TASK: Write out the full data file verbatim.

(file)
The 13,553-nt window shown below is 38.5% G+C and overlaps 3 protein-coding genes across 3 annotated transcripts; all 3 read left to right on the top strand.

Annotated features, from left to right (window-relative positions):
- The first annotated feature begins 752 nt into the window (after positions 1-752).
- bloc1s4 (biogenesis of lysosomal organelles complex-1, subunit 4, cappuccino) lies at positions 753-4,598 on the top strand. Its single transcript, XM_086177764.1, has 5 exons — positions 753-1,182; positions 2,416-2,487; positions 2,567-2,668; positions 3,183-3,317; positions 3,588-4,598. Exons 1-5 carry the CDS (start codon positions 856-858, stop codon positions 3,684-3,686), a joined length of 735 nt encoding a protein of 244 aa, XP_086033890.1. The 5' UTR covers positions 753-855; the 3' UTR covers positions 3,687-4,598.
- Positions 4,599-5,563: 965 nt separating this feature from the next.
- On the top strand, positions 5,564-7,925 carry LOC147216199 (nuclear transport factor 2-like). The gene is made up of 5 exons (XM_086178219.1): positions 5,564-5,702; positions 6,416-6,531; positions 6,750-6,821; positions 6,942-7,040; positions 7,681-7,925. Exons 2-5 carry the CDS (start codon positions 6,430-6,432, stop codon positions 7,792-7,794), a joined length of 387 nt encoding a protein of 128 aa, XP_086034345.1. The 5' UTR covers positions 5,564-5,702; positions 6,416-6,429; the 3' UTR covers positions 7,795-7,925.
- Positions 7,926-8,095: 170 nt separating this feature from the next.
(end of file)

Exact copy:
The 13,553-nt window shown below is 38.5% G+C and overlaps 3 protein-coding genes across 3 annotated transcripts; all 3 read left to right on the top strand.

Annotated features, from left to right (window-relative positions):
- The first annotated feature begins 752 nt into the window (after positions 1-752).
- bloc1s4 (biogenesis of lysosomal organelles complex-1, subunit 4, cappuccino) lies at positions 753-4,598 on the top strand. Its single transcript, XM_086177764.1, has 5 exons — positions 753-1,182; positions 2,416-2,487; positions 2,567-2,668; positions 3,183-3,317; positions 3,588-4,598. Exons 1-5 carry the CDS (start codon positions 856-858, stop codon positions 3,684-3,686), a joined length of 735 nt encoding a protein of 244 aa, XP_086033890.1. The 5' UTR covers positions 753-855; the 3' UTR covers positions 3,687-4,598.
- Positions 4,599-5,563: 965 nt separating this feature from the next.
- On the top strand, positions 5,564-7,925 carry LOC147216199 (nuclear transport factor 2-like). The gene is made up of 5 exons (XM_086178219.1): positions 5,564-5,702; positions 6,416-6,531; positions 6,750-6,821; positions 6,942-7,040; positions 7,681-7,925. Exons 2-5 carry the CDS (start codon positions 6,430-6,432, stop codon positions 7,792-7,794), a joined length of 387 nt encoding a protein of 128 aa, XP_086034345.1. The 5' UTR covers positions 5,564-5,702; positions 6,416-6,429; the 3' UTR covers positions 7,795-7,925.
- Positions 7,926-8,095: 170 nt separating this feature from the next.